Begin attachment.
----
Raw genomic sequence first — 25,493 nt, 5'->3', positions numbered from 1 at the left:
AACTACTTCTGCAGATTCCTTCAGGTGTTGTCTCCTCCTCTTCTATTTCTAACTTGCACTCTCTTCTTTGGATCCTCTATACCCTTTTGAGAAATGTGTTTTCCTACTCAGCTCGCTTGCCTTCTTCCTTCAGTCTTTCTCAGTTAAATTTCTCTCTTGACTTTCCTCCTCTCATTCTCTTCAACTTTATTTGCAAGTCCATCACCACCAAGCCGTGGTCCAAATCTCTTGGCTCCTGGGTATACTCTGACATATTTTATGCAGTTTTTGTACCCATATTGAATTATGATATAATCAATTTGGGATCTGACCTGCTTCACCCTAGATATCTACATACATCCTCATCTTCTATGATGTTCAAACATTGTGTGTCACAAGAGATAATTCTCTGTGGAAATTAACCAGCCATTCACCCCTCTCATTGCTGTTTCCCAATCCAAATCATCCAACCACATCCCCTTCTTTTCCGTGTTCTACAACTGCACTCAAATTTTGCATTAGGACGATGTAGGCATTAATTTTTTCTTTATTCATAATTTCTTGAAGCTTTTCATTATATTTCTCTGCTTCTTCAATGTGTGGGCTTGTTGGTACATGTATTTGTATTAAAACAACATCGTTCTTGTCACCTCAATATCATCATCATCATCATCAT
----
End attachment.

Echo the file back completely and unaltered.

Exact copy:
Raw genomic sequence first — 25,493 nt, 5'->3', positions numbered from 1 at the left:
AACTACTTCTGCAGATTCCTTCAGGTGTTGTCTCCTCCTCTTCTATTTCTAACTTGCACTCTCTTCTTTGGATCCTCTATACCCTTTTGAGAAATGTGTTTTCCTACTCAGCTCGCTTGCCTTCTTCCTTCAGTCTTTCTCAGTTAAATTTCTCTCTTGACTTTCCTCCTCTCATTCTCTTCAACTTTATTTGCAAGTCCATCACCACCAAGCCGTGGTCCAAATCTCTTGGCTCCTGGGTATACTCTGACATATTTTATGCAGTTTTTGTACCCATATTGAATTATGATATAATCAATTTGGGATCTGACCTGCTTCACCCTAGATATCTACATACATCCTCATCTTCTATGATGTTCAAACATTGTGTGTCACAAGAGATAATTCTCTGTGGAAATTAACCAGCCATTCACCCCTCTCATTGCTGTTTCCCAATCCAAATCATCCAACCACATCCCCTTCTTTTCCGTGTTCTACAACTGCACTCAAATTTTGCATTAGGACGATGTAGGCATTAATTTTTTCTTTATTCATAATTTCTTGAAGCTTTTCATTATATTTCTCTGCTTCTTCAATGTGTGGGCTTGTTGGTACATGTATTTGTATTAAAACAACATCGTTCTTGTCACCTCAATATCATCATCATCATCATCAT